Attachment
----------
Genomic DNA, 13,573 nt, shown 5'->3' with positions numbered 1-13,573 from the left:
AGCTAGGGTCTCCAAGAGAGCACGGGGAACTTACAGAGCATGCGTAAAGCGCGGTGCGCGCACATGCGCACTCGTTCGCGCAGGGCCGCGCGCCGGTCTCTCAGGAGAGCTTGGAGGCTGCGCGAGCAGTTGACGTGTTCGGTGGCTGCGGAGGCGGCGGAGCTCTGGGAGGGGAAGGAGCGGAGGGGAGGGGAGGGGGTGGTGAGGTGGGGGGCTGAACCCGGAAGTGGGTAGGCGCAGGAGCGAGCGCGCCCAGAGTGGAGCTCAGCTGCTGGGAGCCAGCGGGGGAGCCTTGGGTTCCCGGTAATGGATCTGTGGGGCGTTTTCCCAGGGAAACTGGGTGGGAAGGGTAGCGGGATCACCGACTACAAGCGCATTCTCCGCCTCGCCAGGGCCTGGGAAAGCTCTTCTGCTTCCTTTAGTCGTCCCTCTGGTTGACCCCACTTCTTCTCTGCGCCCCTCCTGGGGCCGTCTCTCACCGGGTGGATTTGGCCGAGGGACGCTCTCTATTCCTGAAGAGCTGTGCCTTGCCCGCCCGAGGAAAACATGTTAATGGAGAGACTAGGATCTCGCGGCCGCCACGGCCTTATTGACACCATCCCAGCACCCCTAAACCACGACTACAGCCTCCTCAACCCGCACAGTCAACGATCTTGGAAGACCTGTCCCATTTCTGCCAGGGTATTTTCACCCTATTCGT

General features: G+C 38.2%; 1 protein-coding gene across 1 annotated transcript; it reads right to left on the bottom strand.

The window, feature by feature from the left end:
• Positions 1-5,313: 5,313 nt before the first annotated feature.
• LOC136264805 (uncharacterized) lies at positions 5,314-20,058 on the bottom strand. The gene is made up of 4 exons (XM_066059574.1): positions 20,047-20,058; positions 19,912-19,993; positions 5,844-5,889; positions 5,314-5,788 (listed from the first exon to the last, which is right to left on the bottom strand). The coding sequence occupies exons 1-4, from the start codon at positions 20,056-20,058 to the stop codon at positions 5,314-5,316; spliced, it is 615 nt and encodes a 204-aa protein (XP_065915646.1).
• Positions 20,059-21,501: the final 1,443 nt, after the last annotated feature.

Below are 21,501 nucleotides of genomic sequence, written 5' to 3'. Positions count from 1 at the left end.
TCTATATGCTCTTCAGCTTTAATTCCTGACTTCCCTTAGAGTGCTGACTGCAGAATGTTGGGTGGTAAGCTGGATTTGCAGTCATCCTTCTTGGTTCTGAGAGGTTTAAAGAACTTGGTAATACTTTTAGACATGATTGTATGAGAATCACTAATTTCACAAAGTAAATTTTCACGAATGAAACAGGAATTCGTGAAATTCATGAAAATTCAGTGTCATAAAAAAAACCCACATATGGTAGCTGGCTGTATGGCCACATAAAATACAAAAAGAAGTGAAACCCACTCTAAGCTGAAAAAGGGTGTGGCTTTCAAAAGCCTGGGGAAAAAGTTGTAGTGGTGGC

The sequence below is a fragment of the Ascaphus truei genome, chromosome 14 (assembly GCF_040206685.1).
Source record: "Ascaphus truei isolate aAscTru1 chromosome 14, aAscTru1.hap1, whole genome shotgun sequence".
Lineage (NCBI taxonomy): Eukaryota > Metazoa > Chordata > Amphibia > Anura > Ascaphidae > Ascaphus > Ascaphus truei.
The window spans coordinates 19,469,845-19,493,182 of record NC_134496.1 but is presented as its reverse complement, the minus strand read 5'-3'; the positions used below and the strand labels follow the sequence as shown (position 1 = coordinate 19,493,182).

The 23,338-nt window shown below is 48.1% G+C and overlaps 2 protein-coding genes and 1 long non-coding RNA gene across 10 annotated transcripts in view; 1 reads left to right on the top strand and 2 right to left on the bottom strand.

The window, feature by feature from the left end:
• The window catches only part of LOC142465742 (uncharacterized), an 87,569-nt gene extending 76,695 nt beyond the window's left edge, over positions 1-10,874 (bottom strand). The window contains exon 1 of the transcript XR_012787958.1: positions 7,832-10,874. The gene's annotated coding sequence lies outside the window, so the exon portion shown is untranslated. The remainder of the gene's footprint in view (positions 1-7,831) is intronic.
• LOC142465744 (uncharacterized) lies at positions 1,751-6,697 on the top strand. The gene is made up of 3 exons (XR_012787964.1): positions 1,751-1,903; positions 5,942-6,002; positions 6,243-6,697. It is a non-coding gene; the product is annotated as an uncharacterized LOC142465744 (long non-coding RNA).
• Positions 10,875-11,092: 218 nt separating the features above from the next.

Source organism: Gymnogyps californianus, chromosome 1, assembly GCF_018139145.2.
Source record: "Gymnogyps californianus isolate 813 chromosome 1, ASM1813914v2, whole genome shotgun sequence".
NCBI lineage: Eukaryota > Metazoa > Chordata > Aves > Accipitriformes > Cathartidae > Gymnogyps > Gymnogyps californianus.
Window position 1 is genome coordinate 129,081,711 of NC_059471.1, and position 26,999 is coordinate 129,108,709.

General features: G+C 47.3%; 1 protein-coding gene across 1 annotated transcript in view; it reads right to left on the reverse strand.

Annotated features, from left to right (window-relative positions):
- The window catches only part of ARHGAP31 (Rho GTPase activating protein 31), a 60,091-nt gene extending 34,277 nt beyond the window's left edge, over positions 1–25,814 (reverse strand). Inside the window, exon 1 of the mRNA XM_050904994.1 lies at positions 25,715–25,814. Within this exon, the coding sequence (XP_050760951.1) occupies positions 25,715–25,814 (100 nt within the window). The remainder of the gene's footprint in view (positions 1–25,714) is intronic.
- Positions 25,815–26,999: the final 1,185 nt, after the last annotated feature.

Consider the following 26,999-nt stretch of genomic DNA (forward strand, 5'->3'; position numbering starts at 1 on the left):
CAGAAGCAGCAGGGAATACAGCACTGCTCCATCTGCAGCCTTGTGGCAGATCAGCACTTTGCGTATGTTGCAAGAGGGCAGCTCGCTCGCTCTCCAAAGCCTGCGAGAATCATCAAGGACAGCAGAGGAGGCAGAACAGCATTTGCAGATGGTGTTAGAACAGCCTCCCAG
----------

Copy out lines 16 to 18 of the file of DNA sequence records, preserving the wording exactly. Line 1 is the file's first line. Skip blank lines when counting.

• The window catches only part of LOC142465742 (uncharacterized), an 87,569-nt gene extending 76,695 nt beyond the window's left edge, over positions 1-10,874 (bottom strand). The window contains exon 1 of the transcript XR_012787958.1: positions 7,832-10,874. The gene's annotated coding sequence lies outside the window, so the exon portion shown is untranslated. The remainder of the gene's footprint in view (positions 1-7,831) is intronic.
• LOC142465744 (uncharacterized) lies at positions 1,751-6,697 on the top strand. The gene is made up of 3 exons (XR_012787964.1): positions 1,751-1,903; positions 5,942-6,002; positions 6,243-6,697. It is a non-coding gene; the product is annotated as an uncharacterized LOC142465744 (long non-coding RNA).
• Positions 10,875-11,092: 218 nt separating the features above from the next.